The second part of Liz Nicholl’s quote was ‘we know what it costs to win’. I wonder about that. Most leaders know that true cost is not measured merely in monetary terms. It’s about things that are less easy to quantify than a crude number of medals – heart and soul and value and pride and equality. With respect to my colleague Julie, there is a cost for the stained brand of British cycling which goes well beyond the £26m of public money it will get for Tokyo. There is a cost for building sporting heroes and administrators who fail at the first hurdle of scrutiny. There is a human cost for my athletes who on average receive £400 per month in benefits to live, find it near impossible to get a job and without support struggle with life let alone trying to be an elite athlete. And there is a cost of disconnecting from the very sectors of society public funding should support.
It is right that as a nation we should want to aspire to be the very best. But the obsession with numbers of medals has at best become unhealthy and at worst ugly. It troubles me that the current funding model sits uneasily with a public which is increasingly concerned about the polarisation of our society into the haves and have nots. The average person in our inner cities are alienated from many of the sports that have received the most funding for Tokyo – sailing, the sport of the former UK Sport Chair, is to receive £26m, equestrian, the sport of the Interim UK Sport Chair, £15.3m and rowing, the sport of the new UK Sport Chair, £32.1m – all proven medal winners but I will leave it for you to consider which side of a ‘them and us’ divide these sports would most naturally sit.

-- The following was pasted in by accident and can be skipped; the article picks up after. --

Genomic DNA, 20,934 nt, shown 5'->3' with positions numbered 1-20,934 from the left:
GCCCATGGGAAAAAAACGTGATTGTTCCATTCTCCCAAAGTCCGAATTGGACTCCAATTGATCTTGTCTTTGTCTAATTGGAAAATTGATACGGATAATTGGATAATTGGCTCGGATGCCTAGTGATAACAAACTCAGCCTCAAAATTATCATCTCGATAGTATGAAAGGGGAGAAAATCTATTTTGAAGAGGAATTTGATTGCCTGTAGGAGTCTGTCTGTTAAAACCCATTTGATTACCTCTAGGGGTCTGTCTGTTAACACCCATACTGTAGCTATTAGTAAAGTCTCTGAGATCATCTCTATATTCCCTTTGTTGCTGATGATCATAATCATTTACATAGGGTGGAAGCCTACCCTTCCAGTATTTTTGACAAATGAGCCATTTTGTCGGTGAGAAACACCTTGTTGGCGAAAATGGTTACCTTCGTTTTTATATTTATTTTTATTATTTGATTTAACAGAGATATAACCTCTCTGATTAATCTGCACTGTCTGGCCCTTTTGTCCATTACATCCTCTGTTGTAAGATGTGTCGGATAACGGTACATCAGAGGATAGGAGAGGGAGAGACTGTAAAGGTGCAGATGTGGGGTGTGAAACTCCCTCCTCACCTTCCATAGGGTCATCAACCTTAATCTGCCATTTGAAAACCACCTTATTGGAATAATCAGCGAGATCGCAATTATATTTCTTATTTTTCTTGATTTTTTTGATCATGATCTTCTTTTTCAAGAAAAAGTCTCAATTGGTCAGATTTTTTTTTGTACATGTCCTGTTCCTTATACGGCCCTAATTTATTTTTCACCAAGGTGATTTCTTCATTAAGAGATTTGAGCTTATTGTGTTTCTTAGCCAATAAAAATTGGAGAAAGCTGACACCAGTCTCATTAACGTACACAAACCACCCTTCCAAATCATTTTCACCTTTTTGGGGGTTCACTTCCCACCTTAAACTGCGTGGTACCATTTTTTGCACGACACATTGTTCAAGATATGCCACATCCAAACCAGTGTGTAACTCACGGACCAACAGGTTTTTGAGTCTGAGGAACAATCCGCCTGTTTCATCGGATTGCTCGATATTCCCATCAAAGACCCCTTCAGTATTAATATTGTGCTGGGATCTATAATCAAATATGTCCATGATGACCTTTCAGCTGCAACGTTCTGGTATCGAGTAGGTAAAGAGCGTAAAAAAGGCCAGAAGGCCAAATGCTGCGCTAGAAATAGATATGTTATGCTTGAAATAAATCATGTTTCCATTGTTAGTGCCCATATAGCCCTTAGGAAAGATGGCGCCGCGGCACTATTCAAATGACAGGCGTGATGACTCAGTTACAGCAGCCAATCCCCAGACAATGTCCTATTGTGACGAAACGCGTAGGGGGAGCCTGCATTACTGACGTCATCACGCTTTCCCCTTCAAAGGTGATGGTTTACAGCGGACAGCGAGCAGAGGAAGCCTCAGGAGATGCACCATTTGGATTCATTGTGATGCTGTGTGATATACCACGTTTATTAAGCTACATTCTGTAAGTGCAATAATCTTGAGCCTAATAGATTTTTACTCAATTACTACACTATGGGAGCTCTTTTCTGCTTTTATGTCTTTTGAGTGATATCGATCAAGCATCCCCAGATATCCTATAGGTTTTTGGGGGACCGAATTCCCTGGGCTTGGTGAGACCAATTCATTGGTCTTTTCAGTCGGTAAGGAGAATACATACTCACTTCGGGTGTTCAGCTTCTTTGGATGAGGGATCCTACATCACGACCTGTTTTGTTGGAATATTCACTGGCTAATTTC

So, can a nation really feel proud of a funding formula which makes large awards of public money to the sports and individuals who already have the most but disenfranchises vulnerable athletes, denying them the opportunity to reach their potential. To deny them any funding is a betrayal of the 2012 legacy which actually set out to get more disabled people participating at every level and one which the Every Sport Matters agenda seeks to address by proposing a revised investment model. Eleven unfunded sports have come together urging the new Chair of UK Sport to recognise that medal targets alone should not be the sole criteria for funding. It proposes a tiered support structure to ensure every sport receives a basic level of funding to support athletes. We believe that this is achievable from economies within UK Sport existing costs and from economies within the English Institute of Sport. We don’t agree that there isn’t sufficient funding to go around, but that there is money – it’s just a case of how we choose to spend funds given to us by the Taxpayer and those who play the Lottery.